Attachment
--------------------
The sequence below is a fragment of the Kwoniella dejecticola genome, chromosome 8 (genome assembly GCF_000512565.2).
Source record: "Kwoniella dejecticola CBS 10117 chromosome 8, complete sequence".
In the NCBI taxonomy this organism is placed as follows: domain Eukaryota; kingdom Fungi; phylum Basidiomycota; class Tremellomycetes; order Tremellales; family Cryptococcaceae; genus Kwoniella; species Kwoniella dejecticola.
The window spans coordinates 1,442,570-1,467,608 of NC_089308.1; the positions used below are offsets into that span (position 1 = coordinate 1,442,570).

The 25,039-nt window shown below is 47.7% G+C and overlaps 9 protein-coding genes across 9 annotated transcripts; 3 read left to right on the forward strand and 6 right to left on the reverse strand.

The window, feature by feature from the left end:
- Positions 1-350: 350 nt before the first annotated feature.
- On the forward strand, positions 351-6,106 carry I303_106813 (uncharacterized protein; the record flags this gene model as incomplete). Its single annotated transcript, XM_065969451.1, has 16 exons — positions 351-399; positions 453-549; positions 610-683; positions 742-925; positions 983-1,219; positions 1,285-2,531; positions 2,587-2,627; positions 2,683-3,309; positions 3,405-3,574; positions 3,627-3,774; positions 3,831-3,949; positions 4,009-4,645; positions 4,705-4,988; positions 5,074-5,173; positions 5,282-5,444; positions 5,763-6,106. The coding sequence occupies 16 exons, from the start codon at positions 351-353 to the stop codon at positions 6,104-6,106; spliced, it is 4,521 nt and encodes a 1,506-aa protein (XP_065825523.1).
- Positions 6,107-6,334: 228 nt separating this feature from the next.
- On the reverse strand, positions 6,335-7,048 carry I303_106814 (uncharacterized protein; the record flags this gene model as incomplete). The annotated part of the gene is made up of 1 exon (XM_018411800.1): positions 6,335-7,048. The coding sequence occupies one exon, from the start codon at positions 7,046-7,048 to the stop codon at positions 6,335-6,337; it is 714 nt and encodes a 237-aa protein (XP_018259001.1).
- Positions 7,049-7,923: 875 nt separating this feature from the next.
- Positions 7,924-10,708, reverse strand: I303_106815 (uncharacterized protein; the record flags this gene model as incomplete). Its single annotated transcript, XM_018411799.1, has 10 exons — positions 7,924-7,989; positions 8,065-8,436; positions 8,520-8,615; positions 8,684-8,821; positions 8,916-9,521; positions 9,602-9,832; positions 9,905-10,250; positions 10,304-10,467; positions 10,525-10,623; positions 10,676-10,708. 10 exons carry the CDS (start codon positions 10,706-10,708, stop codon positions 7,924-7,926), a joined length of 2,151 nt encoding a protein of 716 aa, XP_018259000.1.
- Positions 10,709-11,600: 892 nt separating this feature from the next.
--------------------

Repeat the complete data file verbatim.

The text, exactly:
The sequence below is a fragment of the Kwoniella dejecticola genome, chromosome 8 (genome assembly GCF_000512565.2).
Source record: "Kwoniella dejecticola CBS 10117 chromosome 8, complete sequence".
In the NCBI taxonomy this organism is placed as follows: domain Eukaryota; kingdom Fungi; phylum Basidiomycota; class Tremellomycetes; order Tremellales; family Cryptococcaceae; genus Kwoniella; species Kwoniella dejecticola.
The window spans coordinates 1,442,570-1,467,608 of NC_089308.1; the positions used below are offsets into that span (position 1 = coordinate 1,442,570).

The 25,039-nt window shown below is 47.7% G+C and overlaps 9 protein-coding genes across 9 annotated transcripts; 3 read left to right on the forward strand and 6 right to left on the reverse strand.

The window, feature by feature from the left end:
- Positions 1-350: 350 nt before the first annotated feature.
- On the forward strand, positions 351-6,106 carry I303_106813 (uncharacterized protein; the record flags this gene model as incomplete). Its single annotated transcript, XM_065969451.1, has 16 exons — positions 351-399; positions 453-549; positions 610-683; positions 742-925; positions 983-1,219; positions 1,285-2,531; positions 2,587-2,627; positions 2,683-3,309; positions 3,405-3,574; positions 3,627-3,774; positions 3,831-3,949; positions 4,009-4,645; positions 4,705-4,988; positions 5,074-5,173; positions 5,282-5,444; positions 5,763-6,106. The coding sequence occupies 16 exons, from the start codon at positions 351-353 to the stop codon at positions 6,104-6,106; spliced, it is 4,521 nt and encodes a 1,506-aa protein (XP_065825523.1).
- Positions 6,107-6,334: 228 nt separating this feature from the next.
- On the reverse strand, positions 6,335-7,048 carry I303_106814 (uncharacterized protein; the record flags this gene model as incomplete). The annotated part of the gene is made up of 1 exon (XM_018411800.1): positions 6,335-7,048. The coding sequence occupies one exon, from the start codon at positions 7,046-7,048 to the stop codon at positions 6,335-6,337; it is 714 nt and encodes a 237-aa protein (XP_018259001.1).
- Positions 7,049-7,923: 875 nt separating this feature from the next.
- Positions 7,924-10,708, reverse strand: I303_106815 (uncharacterized protein; the record flags this gene model as incomplete). Its single annotated transcript, XM_018411799.1, has 10 exons — positions 7,924-7,989; positions 8,065-8,436; positions 8,520-8,615; positions 8,684-8,821; positions 8,916-9,521; positions 9,602-9,832; positions 9,905-10,250; positions 10,304-10,467; positions 10,525-10,623; positions 10,676-10,708. 10 exons carry the CDS (start codon positions 10,706-10,708, stop codon positions 7,924-7,926), a joined length of 2,151 nt encoding a protein of 716 aa, XP_018259000.1.
- Positions 10,709-11,600: 892 nt separating this feature from the next.